I know, their choice. Not yours. But I will say it: It's hopeless. Give up. One would have to be unplugged to not have data collected on their life now.

    Me? I have a phone that I cannot have the services I want without agreeing to have any number of data-aggregators collect my every move by GPS each and every moment 0f every day. My transit card is tracked. All my on-line and in-store data is collected and sold. All my searches, all my phone calls, all my international mail, is recorded and retrievable for a court of law or any other number of government and non-government purposes. We have items in our homes that will respond to voice command (and when are they 'off'?|. We'll do away with all cash and from that point all transactions will be immediately known. Our images are captured several hundred times a day in London due to ubiquitous CCTV originally placed during the Troubles, now so handy for catching the garden-variety burglar in our homes.

    You and your family are fighting a war that cannot and will not go to the opt-out. It won't be allowed.

    And hey, all the best. And so good to hear you're having a great time seeing life in your grandkids. Good stuff. What I wish our lives could have held but was denied because of timing as a gay couple and ancient prejudice.

    But that's rain in your happiness. Not my intention, but my loss. Be well, friend.

    1. Jacob, Living in Thailand back in the 60s with electricity, but no glass or screen in the windows, running water from a hose outside, I learned how much technology was unnecessary. I tend to pick those things I really want because they help me do what I need to do better, and leave the rest. So I have my MacBook (but I'm still on Yosemite), write my blog, use Photoshop, have an old cell phone, a bike I use more than my 19 year old car. The picture ban comes from the kids. Whether it's futile to fight or whether they are part of a vanguard that will effectively push back on invasive technology is yet to be known. At the very least, as I argued in my dissertation long ago, we have to keep access to the info equal, so people like, back then, J. Edgar and Kissinger, didn't have one way access. They have to be equally vulnerable. And maybe hackers will make that possible. The tools of oppression are all in place and we've set ourselves up willingly, even eagerly. So, I hear you, but I also learned that I can do without a lot of things. I also realize one day I'll probably have no choice but to have a phone that can track my every movement. Maybe I'll start raising pigeons then. But, my friend, your view is far more prevalent than mine. Perhaps it will be the billions who can't afford gps tracking phones who will lead the revolution.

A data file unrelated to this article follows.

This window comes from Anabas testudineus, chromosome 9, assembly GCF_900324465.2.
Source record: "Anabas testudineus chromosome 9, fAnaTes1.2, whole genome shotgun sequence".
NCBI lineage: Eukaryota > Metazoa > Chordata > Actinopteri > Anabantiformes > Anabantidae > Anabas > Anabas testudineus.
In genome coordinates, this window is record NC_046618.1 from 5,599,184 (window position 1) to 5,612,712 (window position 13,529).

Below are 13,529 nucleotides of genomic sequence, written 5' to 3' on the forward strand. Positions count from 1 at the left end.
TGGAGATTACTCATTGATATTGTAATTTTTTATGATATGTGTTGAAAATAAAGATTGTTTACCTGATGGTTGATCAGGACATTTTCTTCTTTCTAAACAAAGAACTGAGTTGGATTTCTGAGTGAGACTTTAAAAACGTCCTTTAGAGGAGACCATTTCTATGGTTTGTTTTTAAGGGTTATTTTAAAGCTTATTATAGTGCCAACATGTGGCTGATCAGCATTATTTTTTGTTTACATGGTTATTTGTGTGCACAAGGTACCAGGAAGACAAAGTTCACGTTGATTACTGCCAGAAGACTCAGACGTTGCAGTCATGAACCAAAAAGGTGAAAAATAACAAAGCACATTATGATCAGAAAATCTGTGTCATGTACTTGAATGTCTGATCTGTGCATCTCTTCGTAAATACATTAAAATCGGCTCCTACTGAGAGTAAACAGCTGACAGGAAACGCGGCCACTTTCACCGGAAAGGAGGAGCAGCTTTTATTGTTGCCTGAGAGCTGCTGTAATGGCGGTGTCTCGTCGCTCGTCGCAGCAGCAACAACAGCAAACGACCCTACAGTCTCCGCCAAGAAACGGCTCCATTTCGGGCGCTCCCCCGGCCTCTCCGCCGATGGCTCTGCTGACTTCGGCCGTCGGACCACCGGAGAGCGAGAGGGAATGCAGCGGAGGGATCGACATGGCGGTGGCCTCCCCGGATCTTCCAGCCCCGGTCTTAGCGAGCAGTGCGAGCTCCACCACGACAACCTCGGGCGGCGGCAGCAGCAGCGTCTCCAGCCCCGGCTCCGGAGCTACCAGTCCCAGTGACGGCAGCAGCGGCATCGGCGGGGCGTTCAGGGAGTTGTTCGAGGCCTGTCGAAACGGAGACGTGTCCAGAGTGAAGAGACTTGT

And I hear your resigned regrets about grandkids. And I almost feel guilty for posting about mine. Not ever knowing any of my grandparents, I didn't know until now, how much I missed.

  2. "Cramping requires paying attention" -- actually, I've always found cramping gets my attention and I can pay attention to naught else!

    Lovely post: you are in love with your little grandchild and you portray it superbly: it's not cramping your blabbing (auto correct! -- s.b. blogging) at all!